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Mad Cow: 3rd Case in 2 Years Found in the USA

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posted on Mar, 13 2006 @ 05:10 PM
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A Mad Cow case has just been confirmed in Alabama, following one found in Texas in June 2005. The USA has a national herd of 100 million cattle. Before 2004, only 20,000 cattle were tested annually for mad cow disease - almost all "downer" cattle, although animals are infected for years without symptoms. About 100,000 to 1,000,000 animals per year are "downers." The number of animals tested has been raised to about 384,000 per year.



A cow in Alabama has tested positive for mad cow disease, the Agriculture Department confirmed Monday, the third case in the U.S.
Alabama cow tests positive for mad cow disease

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U.S. investigators have found two previous cases of mad cow disease. The first was in December 2003 in a Canadian-born cow in Washington state. The second was last June in a cow that was born and raised in Texas.

Mad Cow Case confirmed in Alabama

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The USA has a national herd of 100 million cattle.

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About 100,000 to 1,000,000 animals per year are "downers."




The administration has done an admirable job of keeping the lid on Mad Cow and Bird Flu to protect industry and US trade.

But now, the cow has flown the coop. Both stories are breaking and they are related - economically, politically and at the molecular level too.




Mad Cow Madness
Bird Flu: Why Worry Now?
Black Humour: Bird Flu or Mad Cow: You Choose.



Also see: US Medical Care for H5N1 Bird Flu: Your Options



[edit on 13-3-2006 by soficrow]




posted on Mar, 13 2006 @ 05:15 PM
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Well, as long as they are destroyed i guess they are doing their job.

What can you do?



posted on Mar, 13 2006 @ 05:20 PM
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Erm. Test more?

Japan tests ALL of their cattle.

Remember - Mad Cow progresses for years before the cattle show symptoms. By the time they are "downer" cattle, staggering and falling, they already are near death.


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posted on Mar, 13 2006 @ 05:32 PM
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You've got to admit, it would be poetic justice if American consumer culture (and all the cruelty that goes along with it) was brought down by farmyard animals. The slaves have risen up, and become typhoid marys.


Then there's rabbit fever. Would love for this to cross over, domestic ebola-like hemorrhagic fever! Woo-hoo!

Or cat flu? People don't even look twice at their cats and dogs, but there's nothing stopping them from transmitting disease.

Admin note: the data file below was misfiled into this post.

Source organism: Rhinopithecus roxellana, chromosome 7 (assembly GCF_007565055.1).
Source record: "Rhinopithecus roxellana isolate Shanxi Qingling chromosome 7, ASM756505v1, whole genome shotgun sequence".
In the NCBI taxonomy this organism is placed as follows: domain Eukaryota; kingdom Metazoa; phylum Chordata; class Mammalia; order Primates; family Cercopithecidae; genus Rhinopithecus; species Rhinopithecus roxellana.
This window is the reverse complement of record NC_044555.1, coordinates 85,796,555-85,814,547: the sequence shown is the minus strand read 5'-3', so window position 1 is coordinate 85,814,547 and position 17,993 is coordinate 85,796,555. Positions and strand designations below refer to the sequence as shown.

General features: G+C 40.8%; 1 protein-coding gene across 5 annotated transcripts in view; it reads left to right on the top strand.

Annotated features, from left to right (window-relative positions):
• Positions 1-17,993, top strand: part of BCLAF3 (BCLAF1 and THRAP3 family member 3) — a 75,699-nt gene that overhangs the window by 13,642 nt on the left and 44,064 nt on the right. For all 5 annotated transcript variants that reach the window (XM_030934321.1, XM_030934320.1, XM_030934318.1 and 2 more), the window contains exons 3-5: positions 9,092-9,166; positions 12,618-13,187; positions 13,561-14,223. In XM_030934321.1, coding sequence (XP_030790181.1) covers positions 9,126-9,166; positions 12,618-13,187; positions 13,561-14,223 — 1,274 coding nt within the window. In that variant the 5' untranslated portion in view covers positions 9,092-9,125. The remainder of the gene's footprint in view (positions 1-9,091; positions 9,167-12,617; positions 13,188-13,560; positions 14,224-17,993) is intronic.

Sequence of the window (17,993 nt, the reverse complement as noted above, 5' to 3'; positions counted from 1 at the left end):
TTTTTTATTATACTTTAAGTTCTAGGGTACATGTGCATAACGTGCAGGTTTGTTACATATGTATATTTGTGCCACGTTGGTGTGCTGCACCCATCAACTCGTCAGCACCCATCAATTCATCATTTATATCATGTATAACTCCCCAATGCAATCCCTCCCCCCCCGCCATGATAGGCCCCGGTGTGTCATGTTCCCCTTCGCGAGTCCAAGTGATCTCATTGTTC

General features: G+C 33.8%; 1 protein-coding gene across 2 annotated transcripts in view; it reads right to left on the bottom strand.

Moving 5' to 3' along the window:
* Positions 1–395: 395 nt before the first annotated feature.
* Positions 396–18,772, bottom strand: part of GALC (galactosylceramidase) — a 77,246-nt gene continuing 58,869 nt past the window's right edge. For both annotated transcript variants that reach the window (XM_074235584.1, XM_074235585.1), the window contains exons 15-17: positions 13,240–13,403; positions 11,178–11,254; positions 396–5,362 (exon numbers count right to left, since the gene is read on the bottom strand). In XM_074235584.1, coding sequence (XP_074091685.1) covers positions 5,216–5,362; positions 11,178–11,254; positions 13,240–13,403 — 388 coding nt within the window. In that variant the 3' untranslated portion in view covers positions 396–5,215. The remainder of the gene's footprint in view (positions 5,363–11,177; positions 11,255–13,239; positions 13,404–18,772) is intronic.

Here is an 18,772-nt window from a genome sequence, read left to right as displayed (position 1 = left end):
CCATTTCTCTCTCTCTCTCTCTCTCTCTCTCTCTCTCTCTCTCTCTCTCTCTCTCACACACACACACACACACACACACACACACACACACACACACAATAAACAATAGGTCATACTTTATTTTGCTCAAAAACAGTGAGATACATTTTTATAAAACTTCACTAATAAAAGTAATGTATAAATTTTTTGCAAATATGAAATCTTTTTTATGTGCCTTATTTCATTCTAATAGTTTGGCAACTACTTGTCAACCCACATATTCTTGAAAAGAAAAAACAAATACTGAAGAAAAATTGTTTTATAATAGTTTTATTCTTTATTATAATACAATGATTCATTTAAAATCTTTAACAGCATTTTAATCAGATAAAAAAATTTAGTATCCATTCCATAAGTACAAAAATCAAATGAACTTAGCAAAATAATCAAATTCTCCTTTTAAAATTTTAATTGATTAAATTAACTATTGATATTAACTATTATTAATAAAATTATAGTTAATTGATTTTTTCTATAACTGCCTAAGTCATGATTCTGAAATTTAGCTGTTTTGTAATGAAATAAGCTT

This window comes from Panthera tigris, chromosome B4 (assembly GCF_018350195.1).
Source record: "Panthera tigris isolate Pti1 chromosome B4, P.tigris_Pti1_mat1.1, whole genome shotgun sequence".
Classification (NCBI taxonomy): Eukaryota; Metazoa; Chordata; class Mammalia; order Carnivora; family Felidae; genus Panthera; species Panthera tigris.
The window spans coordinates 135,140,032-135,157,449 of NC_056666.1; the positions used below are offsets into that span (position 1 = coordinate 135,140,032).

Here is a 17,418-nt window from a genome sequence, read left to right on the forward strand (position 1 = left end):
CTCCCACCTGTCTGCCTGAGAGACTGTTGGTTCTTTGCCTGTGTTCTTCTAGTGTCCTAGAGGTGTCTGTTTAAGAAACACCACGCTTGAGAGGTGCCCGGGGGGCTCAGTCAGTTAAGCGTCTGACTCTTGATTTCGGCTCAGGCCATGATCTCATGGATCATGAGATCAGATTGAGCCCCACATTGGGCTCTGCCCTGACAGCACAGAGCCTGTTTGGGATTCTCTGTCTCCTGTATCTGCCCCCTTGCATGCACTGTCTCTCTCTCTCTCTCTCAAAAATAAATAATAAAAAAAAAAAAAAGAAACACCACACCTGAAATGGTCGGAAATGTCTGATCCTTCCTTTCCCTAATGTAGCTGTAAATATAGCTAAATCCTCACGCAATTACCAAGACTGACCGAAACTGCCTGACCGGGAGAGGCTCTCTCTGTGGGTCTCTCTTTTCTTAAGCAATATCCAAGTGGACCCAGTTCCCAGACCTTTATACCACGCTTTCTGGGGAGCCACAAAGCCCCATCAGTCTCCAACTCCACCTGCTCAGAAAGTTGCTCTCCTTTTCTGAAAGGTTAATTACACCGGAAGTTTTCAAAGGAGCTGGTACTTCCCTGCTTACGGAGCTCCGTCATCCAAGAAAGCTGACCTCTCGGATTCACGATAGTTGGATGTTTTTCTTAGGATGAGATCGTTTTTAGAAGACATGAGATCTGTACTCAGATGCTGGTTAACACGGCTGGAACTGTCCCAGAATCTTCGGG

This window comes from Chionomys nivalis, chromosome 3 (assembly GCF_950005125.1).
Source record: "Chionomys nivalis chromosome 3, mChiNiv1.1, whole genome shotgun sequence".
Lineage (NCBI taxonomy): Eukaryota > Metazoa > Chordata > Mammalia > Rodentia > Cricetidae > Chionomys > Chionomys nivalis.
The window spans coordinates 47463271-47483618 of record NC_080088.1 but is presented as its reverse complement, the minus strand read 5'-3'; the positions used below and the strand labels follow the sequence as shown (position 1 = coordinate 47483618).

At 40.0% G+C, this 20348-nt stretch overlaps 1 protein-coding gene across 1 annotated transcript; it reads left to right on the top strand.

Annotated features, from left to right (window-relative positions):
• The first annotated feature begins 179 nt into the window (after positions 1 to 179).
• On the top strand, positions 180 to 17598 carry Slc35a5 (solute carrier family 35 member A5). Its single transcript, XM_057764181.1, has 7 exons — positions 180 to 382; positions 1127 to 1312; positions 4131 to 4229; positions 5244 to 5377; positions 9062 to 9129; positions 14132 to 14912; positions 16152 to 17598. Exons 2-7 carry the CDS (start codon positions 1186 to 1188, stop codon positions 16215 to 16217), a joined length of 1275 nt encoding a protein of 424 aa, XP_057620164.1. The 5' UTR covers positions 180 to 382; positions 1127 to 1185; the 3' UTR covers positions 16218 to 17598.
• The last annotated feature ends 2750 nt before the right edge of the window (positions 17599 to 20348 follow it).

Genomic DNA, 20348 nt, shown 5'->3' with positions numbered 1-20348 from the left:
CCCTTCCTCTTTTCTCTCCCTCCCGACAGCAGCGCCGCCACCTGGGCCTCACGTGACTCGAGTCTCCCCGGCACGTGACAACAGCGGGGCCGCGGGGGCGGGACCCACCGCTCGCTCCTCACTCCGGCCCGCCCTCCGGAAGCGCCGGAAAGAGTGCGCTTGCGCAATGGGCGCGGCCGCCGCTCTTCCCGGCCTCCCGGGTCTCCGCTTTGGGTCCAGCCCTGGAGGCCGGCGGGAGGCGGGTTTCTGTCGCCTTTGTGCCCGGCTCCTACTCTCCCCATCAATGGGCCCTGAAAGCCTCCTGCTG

Some folks seem to be missing the point I think, at least that's how it looks on other threads. It's not that there are a bunch of new diseases (though there are, sort of), it's that so many people are living with a seriously weakened immune system. Diseases are gonna keep evolving, and changing, and moving, and the only reliable defenses that we have are our wonderful skin, our top-notch immune system, the presence of oxygen in and around us, and our good sense (some will say drugs, but they are a bit of a double-edged blade).

So what happens when our lifestyle robs us of our wonderful skin, our top-notch immune systems, our precious oxygen, and our good sense?

The fact that there are powerful people ready and willing to take advatange of the stupidity and near-sightedness of the masses is doubly sick, but no less predictable than the sun rising.



posted on Mar, 13 2006 @ 05:41 PM
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Mad cow disease has gone undetected in the US for many years just because the lack or lax laws imposed to testing.

Unless a cow falls death on the ground they would not get tested.

So if cows keep dying in more numbers you can bet your life that they are infested and has been infested for quite sometime.

But I wonder what the government will do to protect no the consumer but the meat industry.

A multimillion dollar industry is not expendable like we humans are.



posted on Mar, 13 2006 @ 06:06 PM
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Try to ignore my ignorance today.

Hey, maybe Rumsfeld will come up with some medication for the mad cow too.



posted on Mar, 13 2006 @ 06:11 PM
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All out tests immediatly for all cattle.

We have to know the extent of the problem... if we have a significant portion of infected animals then we need to vacuum seal them in plastic, then put them on a rocket ship, and send them into the sun...

I am only slightly kidding... because it would take that to kill mad cow disease prions.

Prion disease as a whole, we are not ready for. It would wipe out humanity in a few generations (except for those that are immune).

or how about this dooms day hypothetical (BUT feasable) scenario:

all is well, no war in the world... everything is peachy keen... life is good

and out of nowhere a few people start showing up at hospitals... with symptoms of premature alzheimers... no obvious sign as to why...

next thing you know, they are testing all these new patients for mad cow...
low and behold...
they find it, and realize that more and more people keep coming over the next months... all have the same thing (or variant)

then some testing is done on the healthy population, and surprise surprise... everyone has it (or more than not)